Our mission is to provide affordable and accessible outpatient behavioral health care and prevention services for children, teens, and adults.
History of Family Counseling Services
In 1970, Family Court Judge Richard Shay recognized a lack of options for youth coming into his court. Through his efforts, a committee was formed and they secured a grant from the Ford Foundation to establish Volunteer Family Counseling Services of Cortland County which was officially incorporated in January 1971. The demonstration project was designed to see if community volunteers could be trained to provide effective family counseling services. Volunteer Family Counseling Services became the first organization in New York State to divert juveniles from family court into a counseling program.
The early success of the volunteer family counselors led the agency to add a volunteer youth mentoring program. The youth mentors provided one-to-one counseling and support for troubled youth. Increased demand from the community and the effectiveness of the volunteer program led to the expansion of services and the addition of professional counseling staff. The range of available services was expanded to include child sexual abuse treatment, court diversion counseling, and alcohol and drug treatment, followed by the addition of a licensed mental health clinic treatment program.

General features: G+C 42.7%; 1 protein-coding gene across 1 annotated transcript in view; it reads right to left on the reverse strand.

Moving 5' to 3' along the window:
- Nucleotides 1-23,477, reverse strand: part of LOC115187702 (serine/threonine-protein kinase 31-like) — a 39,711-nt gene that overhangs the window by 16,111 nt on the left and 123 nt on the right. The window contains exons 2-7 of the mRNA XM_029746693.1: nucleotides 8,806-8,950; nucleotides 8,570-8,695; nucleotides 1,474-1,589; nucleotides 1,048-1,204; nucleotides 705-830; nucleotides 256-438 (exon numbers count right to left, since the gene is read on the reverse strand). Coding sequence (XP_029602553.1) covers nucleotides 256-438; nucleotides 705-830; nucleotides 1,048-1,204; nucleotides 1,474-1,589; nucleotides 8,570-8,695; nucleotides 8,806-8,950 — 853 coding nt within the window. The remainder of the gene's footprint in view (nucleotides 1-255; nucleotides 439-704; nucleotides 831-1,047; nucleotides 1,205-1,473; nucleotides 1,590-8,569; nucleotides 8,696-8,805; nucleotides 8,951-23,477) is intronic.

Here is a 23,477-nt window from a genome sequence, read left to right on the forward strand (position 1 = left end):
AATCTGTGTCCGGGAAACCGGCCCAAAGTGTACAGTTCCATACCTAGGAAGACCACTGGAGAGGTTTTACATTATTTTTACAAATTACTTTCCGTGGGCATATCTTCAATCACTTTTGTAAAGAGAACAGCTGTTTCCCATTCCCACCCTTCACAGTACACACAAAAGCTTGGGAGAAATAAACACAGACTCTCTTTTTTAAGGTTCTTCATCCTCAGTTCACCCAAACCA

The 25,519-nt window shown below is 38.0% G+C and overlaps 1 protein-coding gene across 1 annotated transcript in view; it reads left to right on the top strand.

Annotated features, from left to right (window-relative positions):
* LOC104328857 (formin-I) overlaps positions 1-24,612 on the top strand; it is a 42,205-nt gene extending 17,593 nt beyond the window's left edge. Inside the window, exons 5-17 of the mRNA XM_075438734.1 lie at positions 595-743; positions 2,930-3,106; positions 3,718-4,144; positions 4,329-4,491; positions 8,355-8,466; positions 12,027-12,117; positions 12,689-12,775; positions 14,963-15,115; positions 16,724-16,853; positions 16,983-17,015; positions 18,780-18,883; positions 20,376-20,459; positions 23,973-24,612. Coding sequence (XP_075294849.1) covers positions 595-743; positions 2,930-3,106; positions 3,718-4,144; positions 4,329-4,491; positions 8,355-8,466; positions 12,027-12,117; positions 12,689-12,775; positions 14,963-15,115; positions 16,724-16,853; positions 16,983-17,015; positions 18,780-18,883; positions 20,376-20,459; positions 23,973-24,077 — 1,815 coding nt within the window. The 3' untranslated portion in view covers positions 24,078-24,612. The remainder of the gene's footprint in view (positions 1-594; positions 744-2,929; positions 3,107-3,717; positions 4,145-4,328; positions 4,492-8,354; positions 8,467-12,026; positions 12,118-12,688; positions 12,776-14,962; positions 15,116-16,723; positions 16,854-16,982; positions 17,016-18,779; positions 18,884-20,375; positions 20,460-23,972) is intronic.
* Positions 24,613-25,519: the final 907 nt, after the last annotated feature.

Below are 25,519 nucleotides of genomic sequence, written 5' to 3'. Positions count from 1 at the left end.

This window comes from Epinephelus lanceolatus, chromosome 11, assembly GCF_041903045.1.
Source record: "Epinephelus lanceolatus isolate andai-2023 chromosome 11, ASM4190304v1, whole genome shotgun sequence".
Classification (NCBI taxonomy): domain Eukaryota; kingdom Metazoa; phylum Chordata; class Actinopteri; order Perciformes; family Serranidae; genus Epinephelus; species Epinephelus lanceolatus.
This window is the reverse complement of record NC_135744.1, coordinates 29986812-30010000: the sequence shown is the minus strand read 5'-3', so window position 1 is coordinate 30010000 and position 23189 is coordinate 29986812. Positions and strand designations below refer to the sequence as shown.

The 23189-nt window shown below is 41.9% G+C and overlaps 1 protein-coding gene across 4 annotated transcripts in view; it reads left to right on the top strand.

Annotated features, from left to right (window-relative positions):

In 1992, the name of the agency was changed to Family Counseling Services of Cortland County following the transition from volunteer staff to all professional counselors. While the agency no longer uses volunteers to provide any adult or family counseling services, the volunteer youth mentoring program continues to thrive and serve youth throughout Cortland County.
The organization has continued to grow and opened a satellite clinic in Oneida to extend mental health and chemical dependency services to the residents of Madison County. In 2013, Cortland Prevention Resources became a division of Family Counseling Services after a successful merger. With the addition of prevention and LGBTQ programming, a continuum of services is now available to the central New York community.
In July 2017, the agency was approved to provide integrated primary care services for individuals already enrolled in behavioral health services at the agency. This client-centered approach can help improve the overall quality of care for individuals with multiple health conditions by treating the whole person in a more comprehensive manner.
Most recently, the agency opened a new outpatient behavioral health care clinic in Morrisville to better meet the needs of people living in the southern region of Madison County.